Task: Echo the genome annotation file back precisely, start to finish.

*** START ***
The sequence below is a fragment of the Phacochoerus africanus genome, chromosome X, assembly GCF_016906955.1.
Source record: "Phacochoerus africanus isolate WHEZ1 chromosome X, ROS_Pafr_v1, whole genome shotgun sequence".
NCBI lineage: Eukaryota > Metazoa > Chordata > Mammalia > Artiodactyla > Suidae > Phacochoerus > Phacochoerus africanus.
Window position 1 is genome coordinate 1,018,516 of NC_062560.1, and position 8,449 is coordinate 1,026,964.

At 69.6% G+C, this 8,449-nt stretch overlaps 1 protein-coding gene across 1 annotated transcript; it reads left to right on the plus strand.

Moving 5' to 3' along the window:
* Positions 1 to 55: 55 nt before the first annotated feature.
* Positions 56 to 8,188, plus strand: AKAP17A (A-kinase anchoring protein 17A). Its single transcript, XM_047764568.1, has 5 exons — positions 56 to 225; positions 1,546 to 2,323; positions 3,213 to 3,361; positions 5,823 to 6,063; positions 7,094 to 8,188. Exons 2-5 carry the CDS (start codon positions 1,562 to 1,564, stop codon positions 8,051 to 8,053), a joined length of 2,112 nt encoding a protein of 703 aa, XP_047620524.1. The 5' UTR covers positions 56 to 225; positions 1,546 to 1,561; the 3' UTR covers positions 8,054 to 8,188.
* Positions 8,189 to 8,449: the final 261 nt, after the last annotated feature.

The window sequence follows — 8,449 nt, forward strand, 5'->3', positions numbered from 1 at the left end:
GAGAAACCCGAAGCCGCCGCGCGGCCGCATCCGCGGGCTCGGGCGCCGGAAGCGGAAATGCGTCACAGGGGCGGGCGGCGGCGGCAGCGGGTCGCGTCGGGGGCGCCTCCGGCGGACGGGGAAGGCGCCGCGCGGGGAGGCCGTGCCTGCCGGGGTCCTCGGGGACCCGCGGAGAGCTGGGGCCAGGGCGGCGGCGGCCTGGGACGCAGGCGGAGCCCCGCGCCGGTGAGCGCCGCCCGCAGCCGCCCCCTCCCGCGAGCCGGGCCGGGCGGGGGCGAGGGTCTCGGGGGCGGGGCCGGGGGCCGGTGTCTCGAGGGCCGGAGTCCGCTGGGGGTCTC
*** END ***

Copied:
The sequence below is a fragment of the Phacochoerus africanus genome, chromosome X, assembly GCF_016906955.1.
Source record: "Phacochoerus africanus isolate WHEZ1 chromosome X, ROS_Pafr_v1, whole genome shotgun sequence".
NCBI lineage: Eukaryota > Metazoa > Chordata > Mammalia > Artiodactyla > Suidae > Phacochoerus > Phacochoerus africanus.
Window position 1 is genome coordinate 1,018,516 of NC_062560.1, and position 8,449 is coordinate 1,026,964.

At 69.6% G+C, this 8,449-nt stretch overlaps 1 protein-coding gene across 1 annotated transcript; it reads left to right on the plus strand.

Moving 5' to 3' along the window:
* Positions 1 to 55: 55 nt before the first annotated feature.
* Positions 56 to 8,188, plus strand: AKAP17A (A-kinase anchoring protein 17A). Its single transcript, XM_047764568.1, has 5 exons — positions 56 to 225; positions 1,546 to 2,323; positions 3,213 to 3,361; positions 5,823 to 6,063; positions 7,094 to 8,188. Exons 2-5 carry the CDS (start codon positions 1,562 to 1,564, stop codon positions 8,051 to 8,053), a joined length of 2,112 nt encoding a protein of 703 aa, XP_047620524.1. The 5' UTR covers positions 56 to 225; positions 1,546 to 1,561; the 3' UTR covers positions 8,054 to 8,188.
* Positions 8,189 to 8,449: the final 261 nt, after the last annotated feature.

The window sequence follows — 8,449 nt, forward strand, 5'->3', positions numbered from 1 at the left end:
GAGAAACCCGAAGCCGCCGCGCGGCCGCATCCGCGGGCTCGGGCGCCGGAAGCGGAAATGCGTCACAGGGGCGGGCGGCGGCGGCAGCGGGTCGCGTCGGGGGCGCCTCCGGCGGACGGGGAAGGCGCCGCGCGGGGAGGCCGTGCCTGCCGGGGTCCTCGGGGACCCGCGGAGAGCTGGGGCCAGGGCGGCGGCGGCCTGGGACGCAGGCGGAGCCCCGCGCCGGTGAGCGCCGCCCGCAGCCGCCCCCTCCCGCGAGCCGGGCCGGGCGGGGGCGAGGGTCTCGGGGGCGGGGCCGGGGGCCGGTGTCTCGAGGGCCGGAGTCCGCTGGGGGTCTC